The company of Fiddler on. the Roof. Photo: Joan Marcus

Fiddler on the Roof

Book by Joseph Stein 
Music by Jerry Bock, Lyrics by Sheldon Harnick
Original Broadway choreography by Jerome Robbins
Directed by Bartlett Sher

A review by Tory Parker

Entire contents are copyright © by 2022 Tory Parker. All rights reserved.

Are you tired of the modern musical? Are all these new, “social justice focused” shows just too “PC” and too “woke” to be any good? What ever happened to good, old-fashioned singing and dancing? To entertainment? “Hey,” you think, “I hear Fiddler on the Roof is at the Kentucky Center! That was written in the 60s, which is close enough to the Golden Age, back when people really knew how to write a musical!” And so you put on your best Chico’s trousers and 2015 JC Penney-brand sweater-jacket and you head downtown for an evening of pure, old-school, charming theatre. Right? 

WRONG. I mean, yes, Fiddler IS old-school, and it IS charming, but it is far from the sanitized ideals of the so-called “Golden Age” and it is, to its very core, a story about the harsh reality of political decisions on the most vulnerable. 

Based on the collection of stories, Tevye and His Daughters, by Sholem Aleichem, Fiddler on the Roof follows Tevye the Jewish dairyman in his small Russian shtetl in the early 20th century. As the world changes around them, Tevye and the town desperately try to cling to tradition—the one thing keeping their tentative balance intact. But as the new world creeps into the old, Tevye and his wife, Golde, reckon with the unconventional marriages of their three eldest daughters, who determinedly marry for love. Meanwhile, the threat of violence looms ever larger as the Russian constable warns of state-sanctioned violence or “pogroms” against the neighboring Jewish villages such as Tevye’s. At the end of the play, the entire village of Anatevka is forced into exile by order of the Tsar. As the final melancholy fiddling plays, we watch them embark on yet another diaspora—some to America, some to Poland, some even farther.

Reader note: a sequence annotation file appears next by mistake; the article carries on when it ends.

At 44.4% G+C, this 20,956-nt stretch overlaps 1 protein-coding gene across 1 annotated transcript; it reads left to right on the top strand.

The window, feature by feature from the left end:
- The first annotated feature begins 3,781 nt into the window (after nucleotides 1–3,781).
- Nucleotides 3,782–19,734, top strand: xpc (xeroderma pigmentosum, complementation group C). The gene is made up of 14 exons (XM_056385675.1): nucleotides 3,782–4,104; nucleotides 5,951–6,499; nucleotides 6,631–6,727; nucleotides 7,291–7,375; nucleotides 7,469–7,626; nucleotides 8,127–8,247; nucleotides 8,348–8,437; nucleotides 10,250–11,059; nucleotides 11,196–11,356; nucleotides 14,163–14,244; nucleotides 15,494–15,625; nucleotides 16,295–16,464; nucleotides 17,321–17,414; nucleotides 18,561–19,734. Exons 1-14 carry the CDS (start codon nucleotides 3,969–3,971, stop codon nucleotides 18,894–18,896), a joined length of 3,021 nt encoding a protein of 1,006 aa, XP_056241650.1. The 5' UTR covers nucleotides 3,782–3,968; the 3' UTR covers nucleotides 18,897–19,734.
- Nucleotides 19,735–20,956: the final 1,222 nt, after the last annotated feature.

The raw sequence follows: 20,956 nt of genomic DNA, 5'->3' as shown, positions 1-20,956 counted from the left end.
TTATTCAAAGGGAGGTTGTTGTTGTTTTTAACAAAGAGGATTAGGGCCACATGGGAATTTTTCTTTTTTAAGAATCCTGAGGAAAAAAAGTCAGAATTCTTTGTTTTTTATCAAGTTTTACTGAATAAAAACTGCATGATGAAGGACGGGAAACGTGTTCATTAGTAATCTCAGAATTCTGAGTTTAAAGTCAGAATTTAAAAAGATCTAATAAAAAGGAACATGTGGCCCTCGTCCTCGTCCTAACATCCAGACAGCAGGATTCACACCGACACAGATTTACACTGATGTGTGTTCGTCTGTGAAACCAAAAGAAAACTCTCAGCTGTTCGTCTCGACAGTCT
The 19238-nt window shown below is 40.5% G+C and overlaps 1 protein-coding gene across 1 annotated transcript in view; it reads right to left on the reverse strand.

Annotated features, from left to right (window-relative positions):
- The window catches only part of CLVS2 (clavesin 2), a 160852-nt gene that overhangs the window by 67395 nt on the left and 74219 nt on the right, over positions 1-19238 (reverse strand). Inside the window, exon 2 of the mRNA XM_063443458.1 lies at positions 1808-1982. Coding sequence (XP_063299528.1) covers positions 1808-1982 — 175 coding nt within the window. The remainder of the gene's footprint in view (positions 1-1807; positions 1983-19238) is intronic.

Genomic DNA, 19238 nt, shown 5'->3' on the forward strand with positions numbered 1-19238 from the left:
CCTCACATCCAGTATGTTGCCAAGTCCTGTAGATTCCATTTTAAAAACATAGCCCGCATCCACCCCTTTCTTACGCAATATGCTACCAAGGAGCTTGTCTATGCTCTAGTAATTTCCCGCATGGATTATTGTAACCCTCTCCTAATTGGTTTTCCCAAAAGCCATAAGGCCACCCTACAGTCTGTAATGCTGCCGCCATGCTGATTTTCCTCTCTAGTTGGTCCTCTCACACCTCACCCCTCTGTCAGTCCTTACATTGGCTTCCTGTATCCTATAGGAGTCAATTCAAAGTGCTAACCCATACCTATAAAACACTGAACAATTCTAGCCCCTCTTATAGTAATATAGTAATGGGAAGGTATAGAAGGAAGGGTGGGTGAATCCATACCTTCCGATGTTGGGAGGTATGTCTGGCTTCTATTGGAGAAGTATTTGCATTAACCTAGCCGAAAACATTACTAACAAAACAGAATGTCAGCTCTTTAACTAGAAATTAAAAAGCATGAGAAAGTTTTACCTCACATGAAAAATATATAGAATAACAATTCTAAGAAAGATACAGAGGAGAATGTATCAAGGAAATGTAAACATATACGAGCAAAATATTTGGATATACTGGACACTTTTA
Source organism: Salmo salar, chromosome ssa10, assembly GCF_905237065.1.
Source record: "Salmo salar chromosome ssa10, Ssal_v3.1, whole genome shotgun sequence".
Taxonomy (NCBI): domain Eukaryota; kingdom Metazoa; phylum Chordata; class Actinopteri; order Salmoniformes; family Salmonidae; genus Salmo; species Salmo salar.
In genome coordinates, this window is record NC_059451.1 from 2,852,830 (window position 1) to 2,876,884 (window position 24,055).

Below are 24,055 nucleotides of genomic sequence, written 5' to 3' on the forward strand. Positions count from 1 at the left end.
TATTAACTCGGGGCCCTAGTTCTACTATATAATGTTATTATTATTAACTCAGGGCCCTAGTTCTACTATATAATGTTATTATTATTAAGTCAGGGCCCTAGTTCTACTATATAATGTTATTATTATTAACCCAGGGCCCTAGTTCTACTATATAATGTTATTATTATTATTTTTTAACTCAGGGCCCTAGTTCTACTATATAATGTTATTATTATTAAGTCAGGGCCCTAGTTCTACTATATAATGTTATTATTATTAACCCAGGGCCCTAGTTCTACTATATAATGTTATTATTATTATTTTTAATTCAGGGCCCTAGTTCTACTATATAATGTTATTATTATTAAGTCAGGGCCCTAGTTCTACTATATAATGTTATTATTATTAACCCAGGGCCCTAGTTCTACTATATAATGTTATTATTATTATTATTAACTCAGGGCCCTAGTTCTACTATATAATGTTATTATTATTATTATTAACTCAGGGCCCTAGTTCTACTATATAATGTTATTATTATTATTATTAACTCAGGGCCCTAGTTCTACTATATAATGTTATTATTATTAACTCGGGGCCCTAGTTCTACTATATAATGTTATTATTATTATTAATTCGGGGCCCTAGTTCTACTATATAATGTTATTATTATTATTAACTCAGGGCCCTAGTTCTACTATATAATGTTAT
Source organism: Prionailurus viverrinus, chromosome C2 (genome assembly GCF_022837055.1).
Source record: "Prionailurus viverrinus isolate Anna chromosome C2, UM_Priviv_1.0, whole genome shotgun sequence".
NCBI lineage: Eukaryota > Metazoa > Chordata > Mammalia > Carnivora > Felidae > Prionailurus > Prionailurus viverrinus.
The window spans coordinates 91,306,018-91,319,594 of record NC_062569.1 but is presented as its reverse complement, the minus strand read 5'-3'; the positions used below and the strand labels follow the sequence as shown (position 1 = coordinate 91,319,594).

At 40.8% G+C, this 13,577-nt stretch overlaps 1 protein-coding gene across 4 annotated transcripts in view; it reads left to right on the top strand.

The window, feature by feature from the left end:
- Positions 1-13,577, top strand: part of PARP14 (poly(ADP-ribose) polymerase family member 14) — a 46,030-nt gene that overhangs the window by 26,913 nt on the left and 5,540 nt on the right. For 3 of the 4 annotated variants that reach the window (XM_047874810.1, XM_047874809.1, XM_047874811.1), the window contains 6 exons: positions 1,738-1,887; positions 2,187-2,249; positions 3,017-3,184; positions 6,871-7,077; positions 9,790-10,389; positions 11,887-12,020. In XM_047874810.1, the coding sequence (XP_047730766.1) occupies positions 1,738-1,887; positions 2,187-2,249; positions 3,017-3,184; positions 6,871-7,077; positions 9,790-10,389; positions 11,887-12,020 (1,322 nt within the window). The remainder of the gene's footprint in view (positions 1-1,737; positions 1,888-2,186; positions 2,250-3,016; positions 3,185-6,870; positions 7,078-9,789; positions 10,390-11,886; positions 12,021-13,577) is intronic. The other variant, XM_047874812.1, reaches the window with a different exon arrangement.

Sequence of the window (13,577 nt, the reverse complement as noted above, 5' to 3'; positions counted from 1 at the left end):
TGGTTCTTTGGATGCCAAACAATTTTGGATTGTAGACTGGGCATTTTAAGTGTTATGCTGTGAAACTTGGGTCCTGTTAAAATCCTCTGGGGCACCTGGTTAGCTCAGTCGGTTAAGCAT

This most recent revival of the show (on which the tour is based) premiered on Broadway in 2015—virtually a different world than 2022, a wildly different world than 1964 when it first premiered on the stage, and almost unrecognizable to the world of rural Russia in 1905. But this beautiful reimagining lives into the relevance of the story and its characters, and it brings you along in that belief. 

The first half of the show is filled to bursting with joy and good humor. Tevye is a poor man, chronically ill-contented with his lot, but seemingly rarely unhappy. He lives his life as The Papa as he has been expected to. Jonathan Hashmonay is a young, energetic Tevye, whose joy in playing the character is evident from the moment he puts on the cap at the top of the show. He manages to find every nuance of the character—his protectiveness and love of his wife and daughters, his exasperation with an ambivalent God, his fear at encroaching violence, and the trepidation entwined with childlike bewilderment at the threat of change. 

The first half also benefits from songs and moments quintessential to the musical theatre canon: “Tradition,” “Matchmaker, Matchmaker,” “If I Were A Rich Man,” “To Life,” “Miracle of Miracles,” and more. The set pieces float on and off stage, never too heavy or overdone, leaving room for the vibrance of a large ensemble. And while the choreography is not Robbins’ original, it is recognizable, with lively stomping and hand-waving grounding the raw athleticism you can expect from a national tour of 2 dozen 20-something triple threats looking to cut their teeth.